In January, Mayor Tom Butt represented the City of Richmond in Sacramento at two state-wide environmental policy meetings.
The mayor met with the League of California Cities’ (LCC) Environmental Quality Policy Committee and presented at the California Climate Change Symposium. And on January 25, he joined the California Climate Change Symposium where he presented on the issue of sea-level rise.
Richmond, which has the most miles of shoreline of any city on the San Francisco Bay, is central to the conversation on sea-level rise and the threats of climate change.
Mayor Butt discussed the challenges faced by cities like Richmond along with representatives from the Governor’s Office, the US Geological Survey, the Bay Conservation and Development Commission and other experts.
At the Climate Change Symposium, issues such as drought, ocean acidification, and public health were addressed while concerns over the Trump administration’s attack on climate science were shared across the board.
“Overall, I was reminded that the times we are going through with Trump are not unlike the Dark Ages, when reclusive monks in remote monasteries copied and preserved ancient Greek and Latin manuscripts until they could be rediscovered in the Renaissance,” Mayor Butt stated.
“The scientific community and the political leaders of California are the modern monks who are guarding that flame that will be needed to reignite civilization once Trump leaves office.”
Both the policy committee meeting and the symposium underscored the role of cities, along with state and local agencies, in combating climate change while the Trump administration moves in the reverse direction.
Mayor Butt noted, “My city benefits from the League’s policy committees because we can discuss issues that will affect our budgets and shape future policies. Without these meetings our influence on the state’s decisions would be greatly diminished.”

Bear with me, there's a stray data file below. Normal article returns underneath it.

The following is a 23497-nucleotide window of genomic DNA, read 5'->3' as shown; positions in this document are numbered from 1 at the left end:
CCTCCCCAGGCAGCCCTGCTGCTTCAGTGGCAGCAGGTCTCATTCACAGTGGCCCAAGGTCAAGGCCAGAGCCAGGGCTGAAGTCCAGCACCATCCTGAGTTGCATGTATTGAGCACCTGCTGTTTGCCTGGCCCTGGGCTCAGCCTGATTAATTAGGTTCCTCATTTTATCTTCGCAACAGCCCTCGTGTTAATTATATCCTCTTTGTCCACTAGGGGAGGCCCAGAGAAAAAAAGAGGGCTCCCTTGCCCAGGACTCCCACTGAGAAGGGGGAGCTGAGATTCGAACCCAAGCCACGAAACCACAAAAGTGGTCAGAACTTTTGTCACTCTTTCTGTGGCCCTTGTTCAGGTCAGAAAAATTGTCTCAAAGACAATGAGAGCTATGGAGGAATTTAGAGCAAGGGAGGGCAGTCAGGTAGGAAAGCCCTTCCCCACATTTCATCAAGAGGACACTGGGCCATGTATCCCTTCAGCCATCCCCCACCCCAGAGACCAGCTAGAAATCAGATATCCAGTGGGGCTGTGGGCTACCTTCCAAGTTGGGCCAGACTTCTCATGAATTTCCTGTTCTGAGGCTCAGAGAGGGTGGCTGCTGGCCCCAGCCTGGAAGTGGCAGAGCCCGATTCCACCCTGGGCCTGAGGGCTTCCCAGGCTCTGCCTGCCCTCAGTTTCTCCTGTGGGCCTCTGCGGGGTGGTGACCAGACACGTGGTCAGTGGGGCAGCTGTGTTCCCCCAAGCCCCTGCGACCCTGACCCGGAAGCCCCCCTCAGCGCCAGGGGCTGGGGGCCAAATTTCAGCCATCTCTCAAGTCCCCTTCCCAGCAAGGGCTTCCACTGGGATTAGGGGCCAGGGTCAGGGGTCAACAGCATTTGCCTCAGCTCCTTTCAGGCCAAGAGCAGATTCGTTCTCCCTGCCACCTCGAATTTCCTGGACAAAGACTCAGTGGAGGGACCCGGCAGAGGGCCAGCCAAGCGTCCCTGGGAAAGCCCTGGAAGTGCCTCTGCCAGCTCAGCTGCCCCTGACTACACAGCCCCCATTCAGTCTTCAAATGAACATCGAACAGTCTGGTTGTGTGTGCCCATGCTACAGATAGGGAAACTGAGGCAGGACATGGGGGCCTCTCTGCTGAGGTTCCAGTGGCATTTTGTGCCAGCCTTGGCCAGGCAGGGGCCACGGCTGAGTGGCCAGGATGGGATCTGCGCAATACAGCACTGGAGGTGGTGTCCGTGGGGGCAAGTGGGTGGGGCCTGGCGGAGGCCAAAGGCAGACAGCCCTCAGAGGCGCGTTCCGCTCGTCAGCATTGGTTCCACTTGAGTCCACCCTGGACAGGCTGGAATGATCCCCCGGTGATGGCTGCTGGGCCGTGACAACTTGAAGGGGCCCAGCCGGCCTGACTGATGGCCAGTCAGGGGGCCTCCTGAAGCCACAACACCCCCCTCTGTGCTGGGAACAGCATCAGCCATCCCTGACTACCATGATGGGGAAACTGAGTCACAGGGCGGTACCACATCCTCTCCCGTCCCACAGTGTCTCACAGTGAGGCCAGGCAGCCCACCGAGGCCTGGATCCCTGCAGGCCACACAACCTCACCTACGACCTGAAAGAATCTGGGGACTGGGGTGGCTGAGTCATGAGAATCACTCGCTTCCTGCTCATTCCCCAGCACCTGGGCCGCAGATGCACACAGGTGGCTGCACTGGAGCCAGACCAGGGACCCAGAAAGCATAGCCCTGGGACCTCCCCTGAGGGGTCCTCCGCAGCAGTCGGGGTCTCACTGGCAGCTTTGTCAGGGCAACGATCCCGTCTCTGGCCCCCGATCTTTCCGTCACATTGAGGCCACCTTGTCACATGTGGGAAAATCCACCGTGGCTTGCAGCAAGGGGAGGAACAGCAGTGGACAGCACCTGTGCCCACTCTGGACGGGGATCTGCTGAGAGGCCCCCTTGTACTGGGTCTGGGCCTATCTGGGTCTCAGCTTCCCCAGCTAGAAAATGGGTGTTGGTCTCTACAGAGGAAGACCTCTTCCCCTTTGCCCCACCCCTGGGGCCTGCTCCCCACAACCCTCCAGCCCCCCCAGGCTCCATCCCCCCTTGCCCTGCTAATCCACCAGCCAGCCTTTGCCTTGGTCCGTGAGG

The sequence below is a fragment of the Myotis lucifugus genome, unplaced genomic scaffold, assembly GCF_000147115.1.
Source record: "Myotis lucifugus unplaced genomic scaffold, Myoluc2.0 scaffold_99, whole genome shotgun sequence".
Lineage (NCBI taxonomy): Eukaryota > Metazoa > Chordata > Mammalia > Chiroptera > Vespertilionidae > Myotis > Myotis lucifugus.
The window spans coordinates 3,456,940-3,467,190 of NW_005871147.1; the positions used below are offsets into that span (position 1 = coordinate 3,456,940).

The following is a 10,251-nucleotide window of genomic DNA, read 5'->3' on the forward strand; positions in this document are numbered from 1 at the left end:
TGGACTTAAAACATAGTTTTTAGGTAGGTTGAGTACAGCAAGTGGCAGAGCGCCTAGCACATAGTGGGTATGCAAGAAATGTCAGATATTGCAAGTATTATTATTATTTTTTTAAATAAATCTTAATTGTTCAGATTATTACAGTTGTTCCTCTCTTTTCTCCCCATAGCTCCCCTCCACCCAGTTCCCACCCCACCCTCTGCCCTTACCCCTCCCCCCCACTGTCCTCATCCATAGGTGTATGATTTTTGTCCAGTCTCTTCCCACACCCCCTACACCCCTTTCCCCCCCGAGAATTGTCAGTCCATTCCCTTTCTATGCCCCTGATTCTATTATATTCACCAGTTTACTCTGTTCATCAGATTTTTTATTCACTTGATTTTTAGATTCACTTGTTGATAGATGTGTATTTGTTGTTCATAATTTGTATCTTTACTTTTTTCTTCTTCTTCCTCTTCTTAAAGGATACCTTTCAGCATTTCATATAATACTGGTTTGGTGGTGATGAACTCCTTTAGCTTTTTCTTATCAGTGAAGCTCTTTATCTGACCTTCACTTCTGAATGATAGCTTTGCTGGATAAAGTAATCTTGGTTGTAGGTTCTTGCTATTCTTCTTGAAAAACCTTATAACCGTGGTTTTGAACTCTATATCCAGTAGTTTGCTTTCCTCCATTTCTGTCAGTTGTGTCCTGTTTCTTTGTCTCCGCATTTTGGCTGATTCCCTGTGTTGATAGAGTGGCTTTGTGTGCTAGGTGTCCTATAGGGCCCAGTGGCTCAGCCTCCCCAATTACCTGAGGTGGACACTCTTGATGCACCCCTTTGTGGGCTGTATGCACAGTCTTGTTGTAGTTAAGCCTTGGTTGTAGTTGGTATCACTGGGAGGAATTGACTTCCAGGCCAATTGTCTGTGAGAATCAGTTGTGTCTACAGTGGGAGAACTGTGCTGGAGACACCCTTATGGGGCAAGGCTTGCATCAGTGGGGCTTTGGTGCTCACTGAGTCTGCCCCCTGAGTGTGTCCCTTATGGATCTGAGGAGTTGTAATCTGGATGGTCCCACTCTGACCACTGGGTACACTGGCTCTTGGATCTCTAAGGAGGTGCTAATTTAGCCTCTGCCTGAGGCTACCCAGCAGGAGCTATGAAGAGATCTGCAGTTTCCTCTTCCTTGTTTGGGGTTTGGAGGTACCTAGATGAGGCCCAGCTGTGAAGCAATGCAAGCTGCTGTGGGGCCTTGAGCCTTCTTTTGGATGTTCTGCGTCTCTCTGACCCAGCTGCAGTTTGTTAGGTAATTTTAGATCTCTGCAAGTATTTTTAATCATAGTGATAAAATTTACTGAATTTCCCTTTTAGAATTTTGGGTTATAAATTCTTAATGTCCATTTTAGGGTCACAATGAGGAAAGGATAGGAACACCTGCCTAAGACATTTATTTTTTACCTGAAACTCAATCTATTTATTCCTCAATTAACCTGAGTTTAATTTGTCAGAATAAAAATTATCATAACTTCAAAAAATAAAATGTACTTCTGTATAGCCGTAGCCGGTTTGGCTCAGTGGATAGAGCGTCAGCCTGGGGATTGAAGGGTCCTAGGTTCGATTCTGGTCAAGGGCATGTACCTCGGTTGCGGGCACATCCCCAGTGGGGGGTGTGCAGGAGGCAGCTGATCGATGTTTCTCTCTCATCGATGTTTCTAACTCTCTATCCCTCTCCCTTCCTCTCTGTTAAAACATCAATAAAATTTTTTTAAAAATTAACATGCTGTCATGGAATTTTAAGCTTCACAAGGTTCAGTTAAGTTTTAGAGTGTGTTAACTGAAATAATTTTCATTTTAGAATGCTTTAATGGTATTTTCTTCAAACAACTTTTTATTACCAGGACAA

The mayor suggested that the committee’s work plan include an update on the League’s policy statements on Consumer Choice Aggregation (CCA), and he volunteered to serve on a subcommittee to work on CCA policy.
“These meetings provide an opportunity for city officials to learn about statewide proposals affecting California cities and have their voices heard by the League and translated into direct advocacy efforts,” said League Executive Director Carolyn Coleman.
There are seven standing League policy committees including Community Services, Governance, Transparency and Labor Relations, Environmental Quality, Housing, Community and Economic Development, Public Safety, Revenue and Taxation, and Transportation, Communications, and Public Works.
These committees evaluate proposed legislation as it related to existing policy and make recommendations for legislation where the League currently does not have policy.
The League’s policy-making process allows the issues facing California cities to be debated and the organization’s policy directions to be established.
Close to 400 city officials serve on the League’s policy committees and add their collective expertise, wisdom and opinions to the policy debate that is the foundation of League policy. The recommendations from the policy committee are forwarded to the League board of directors.